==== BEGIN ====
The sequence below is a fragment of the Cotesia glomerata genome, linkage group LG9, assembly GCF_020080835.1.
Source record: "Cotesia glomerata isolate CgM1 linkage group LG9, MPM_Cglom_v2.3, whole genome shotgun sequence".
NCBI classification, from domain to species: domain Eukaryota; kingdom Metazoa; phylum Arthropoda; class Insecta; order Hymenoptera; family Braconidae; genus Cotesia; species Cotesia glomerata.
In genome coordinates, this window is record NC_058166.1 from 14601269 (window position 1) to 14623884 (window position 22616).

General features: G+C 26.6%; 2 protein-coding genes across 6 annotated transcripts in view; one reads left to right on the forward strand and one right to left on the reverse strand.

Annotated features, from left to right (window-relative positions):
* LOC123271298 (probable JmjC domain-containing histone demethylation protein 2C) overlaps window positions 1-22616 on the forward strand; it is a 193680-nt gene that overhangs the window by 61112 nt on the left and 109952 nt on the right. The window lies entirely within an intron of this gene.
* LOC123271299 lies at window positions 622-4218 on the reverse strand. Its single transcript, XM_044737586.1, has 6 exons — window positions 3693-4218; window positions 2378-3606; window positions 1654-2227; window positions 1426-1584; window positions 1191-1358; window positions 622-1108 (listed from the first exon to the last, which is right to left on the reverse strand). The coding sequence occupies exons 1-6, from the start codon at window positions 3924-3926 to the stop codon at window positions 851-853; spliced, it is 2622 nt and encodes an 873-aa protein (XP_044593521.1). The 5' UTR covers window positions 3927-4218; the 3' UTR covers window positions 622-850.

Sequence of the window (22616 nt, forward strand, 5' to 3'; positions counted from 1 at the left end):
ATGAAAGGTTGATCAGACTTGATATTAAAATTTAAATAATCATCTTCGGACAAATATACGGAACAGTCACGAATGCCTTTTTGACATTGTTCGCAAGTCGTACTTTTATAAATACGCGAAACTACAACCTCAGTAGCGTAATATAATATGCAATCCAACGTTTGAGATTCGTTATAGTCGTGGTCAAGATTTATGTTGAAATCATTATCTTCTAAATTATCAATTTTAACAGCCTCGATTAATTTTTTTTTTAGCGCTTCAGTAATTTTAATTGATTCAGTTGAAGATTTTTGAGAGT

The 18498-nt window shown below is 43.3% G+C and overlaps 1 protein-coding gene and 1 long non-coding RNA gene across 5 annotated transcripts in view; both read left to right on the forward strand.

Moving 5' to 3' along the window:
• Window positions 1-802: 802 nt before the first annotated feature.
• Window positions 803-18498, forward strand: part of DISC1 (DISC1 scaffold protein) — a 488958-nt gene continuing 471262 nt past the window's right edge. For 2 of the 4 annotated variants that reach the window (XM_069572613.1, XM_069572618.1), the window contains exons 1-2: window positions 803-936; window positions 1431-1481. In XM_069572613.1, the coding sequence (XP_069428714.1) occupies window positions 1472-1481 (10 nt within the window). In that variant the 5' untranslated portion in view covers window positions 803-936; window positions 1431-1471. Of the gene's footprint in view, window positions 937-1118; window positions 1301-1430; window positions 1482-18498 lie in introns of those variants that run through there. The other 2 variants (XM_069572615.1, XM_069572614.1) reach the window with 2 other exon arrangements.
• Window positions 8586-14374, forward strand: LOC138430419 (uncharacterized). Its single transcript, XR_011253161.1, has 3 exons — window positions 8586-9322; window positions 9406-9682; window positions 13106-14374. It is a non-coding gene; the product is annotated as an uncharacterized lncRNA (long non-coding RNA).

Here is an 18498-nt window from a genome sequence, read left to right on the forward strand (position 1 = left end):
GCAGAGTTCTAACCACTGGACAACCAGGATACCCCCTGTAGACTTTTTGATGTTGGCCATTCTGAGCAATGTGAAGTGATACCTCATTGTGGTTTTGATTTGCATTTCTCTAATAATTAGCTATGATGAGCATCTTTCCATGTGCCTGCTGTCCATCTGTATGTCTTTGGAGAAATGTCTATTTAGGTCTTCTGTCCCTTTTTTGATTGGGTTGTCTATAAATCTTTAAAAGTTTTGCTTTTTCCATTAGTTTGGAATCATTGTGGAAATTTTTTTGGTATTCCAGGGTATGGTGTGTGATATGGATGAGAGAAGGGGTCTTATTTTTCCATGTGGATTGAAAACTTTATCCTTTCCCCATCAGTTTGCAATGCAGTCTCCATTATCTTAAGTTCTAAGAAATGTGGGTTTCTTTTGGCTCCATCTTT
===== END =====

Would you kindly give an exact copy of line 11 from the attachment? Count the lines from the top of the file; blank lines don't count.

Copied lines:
The 18498-nt window shown below is 43.3% G+C and overlaps 1 protein-coding gene and 1 long non-coding RNA gene across 5 annotated transcripts in view; both read left to right on the forward strand.